A number of landowners along the U.S.-Mexico border are questioning inconsistent settlement funds they’ve received from the Justice Department, saying the payout disparity shows the unfair treatment poorer property owners were subject to in the transactions.
Since 2008, hundreds of property owners on the U.S.-Mexico border, ranging from Texas to California, have sought fair prices for property condemned to build a fence for immigration control. Many received initial offers well below market value and later learned that neighbors who hired attorneys received larger settlements, according to a report by the Associated Press.
Inconsistent settlements have raised questions about the DOJ’s treatment of hundreds of border landowners who couldn’t afford lawyers and now live with a steel fence dissecting their land. An Associated Press analysis found that in 300 Texas land cases, the government paid out nearly $15 million in settlements. However, 85 percent of that was awarded to just a third of the property holders.
The DOJ referred the Associated Press to the federal guide on land seizures when asked about border properties taken in an eminent domain action to build a fence to control immigration. The government strives “to achieve a fair resolution for both the landowner and American taxpayers,” DOJ spokesman Wyn Hornbuckle said.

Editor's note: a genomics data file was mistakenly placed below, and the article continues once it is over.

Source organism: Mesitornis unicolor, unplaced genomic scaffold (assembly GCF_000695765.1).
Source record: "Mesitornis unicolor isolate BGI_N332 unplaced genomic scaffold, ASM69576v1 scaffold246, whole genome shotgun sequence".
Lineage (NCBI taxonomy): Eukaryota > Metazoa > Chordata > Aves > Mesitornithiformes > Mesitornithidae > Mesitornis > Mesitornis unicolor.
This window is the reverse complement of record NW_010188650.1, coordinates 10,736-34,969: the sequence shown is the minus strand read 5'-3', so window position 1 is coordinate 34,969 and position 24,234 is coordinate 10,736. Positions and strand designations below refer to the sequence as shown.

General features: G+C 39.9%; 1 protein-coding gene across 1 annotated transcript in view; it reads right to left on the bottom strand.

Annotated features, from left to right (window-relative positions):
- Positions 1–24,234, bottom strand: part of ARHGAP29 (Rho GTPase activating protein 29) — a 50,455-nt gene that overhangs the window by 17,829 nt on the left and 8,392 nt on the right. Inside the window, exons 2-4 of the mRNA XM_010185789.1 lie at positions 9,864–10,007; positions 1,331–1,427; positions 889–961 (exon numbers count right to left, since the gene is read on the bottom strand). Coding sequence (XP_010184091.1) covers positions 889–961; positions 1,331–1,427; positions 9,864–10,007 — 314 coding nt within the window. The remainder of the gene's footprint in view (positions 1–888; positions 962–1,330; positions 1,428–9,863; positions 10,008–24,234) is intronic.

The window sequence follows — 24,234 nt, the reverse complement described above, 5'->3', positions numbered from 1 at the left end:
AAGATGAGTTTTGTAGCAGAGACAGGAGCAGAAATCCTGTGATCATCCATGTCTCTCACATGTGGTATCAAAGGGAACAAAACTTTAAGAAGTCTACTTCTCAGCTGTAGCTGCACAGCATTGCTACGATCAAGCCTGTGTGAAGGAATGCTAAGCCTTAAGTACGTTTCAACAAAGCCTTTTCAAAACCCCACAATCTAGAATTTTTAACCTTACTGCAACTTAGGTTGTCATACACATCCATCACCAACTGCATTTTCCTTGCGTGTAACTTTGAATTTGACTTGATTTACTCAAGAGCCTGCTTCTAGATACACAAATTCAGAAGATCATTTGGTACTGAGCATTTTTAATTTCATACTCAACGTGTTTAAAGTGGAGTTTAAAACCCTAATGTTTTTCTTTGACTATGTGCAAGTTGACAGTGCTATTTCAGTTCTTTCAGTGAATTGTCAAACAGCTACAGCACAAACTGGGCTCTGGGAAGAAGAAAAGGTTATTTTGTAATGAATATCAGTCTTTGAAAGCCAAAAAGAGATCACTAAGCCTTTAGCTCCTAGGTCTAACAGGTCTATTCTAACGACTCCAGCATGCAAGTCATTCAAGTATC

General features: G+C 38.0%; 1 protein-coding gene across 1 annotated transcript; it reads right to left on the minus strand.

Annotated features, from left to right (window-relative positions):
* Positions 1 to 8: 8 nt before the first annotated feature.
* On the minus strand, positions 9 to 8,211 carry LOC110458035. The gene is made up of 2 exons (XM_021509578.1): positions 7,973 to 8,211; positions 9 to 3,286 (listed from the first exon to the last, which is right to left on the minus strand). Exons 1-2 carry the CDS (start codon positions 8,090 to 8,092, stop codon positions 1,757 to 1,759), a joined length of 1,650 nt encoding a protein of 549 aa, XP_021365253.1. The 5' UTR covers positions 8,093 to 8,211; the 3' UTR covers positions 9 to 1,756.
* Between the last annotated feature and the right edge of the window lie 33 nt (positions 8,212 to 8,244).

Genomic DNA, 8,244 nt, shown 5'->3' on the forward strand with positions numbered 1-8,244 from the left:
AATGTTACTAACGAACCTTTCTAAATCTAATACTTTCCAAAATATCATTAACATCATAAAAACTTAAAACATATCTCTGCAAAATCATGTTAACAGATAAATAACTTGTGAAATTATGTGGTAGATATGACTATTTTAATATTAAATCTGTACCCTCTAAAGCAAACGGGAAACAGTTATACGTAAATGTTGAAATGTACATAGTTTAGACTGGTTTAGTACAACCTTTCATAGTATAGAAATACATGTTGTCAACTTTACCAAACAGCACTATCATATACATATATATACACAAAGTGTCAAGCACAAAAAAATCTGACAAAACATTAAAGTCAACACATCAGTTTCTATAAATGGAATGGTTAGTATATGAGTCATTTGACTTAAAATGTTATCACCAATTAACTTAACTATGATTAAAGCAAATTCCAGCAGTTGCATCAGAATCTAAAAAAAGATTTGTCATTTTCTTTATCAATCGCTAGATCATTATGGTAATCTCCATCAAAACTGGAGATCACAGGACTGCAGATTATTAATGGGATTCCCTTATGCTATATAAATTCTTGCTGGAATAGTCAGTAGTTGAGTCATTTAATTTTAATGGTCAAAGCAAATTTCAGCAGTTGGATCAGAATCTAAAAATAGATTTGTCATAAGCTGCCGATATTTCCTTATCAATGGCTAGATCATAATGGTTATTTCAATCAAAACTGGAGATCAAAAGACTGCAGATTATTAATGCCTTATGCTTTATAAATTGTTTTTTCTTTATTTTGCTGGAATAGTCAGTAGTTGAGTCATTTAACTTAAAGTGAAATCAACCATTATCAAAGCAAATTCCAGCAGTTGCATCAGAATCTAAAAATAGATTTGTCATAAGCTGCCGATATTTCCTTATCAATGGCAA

The DOJ would not comment on unresolved cases.
Teofilo Flores, a cotton grower, was offered $1,650 for part of his Texas backyard to erect a portion of the fence. Flores told the AP that he was happy with this offer until he learned that his neighbor had received 40 times more for a similar piece of yard and that another farmer received $1 million for his cooperation.
“You get angry. But that’s the way of life, I guess,” Flores told the Associated Press. “You know, people that got more money can afford to do more things.”
Congress in 2006 ordered the construction 670 miles of metal fence to deter illegal immigration, which required about 400 property owners to give up varying amounts of property for the project.
The AP noted that the department has argued in the past that original “lowball” offers were simply placeholders to kickstart the fence project quickly. “The plan was for full compensation to be paid later after factoring in damage to property and the loss of market value. Some landowners’ attorneys concurred with that understanding,” the AP reported.
About two dozen property owners asked for a jury in land disputes with the government. Half later settled and received additional funds that were an average of 1,200 percent more than the original offer, the AP reported.
But for people like Flores, the court fees are insurmountable. After an attorney told him it would cost $25,000 to take his case to court, he dropped the dispute.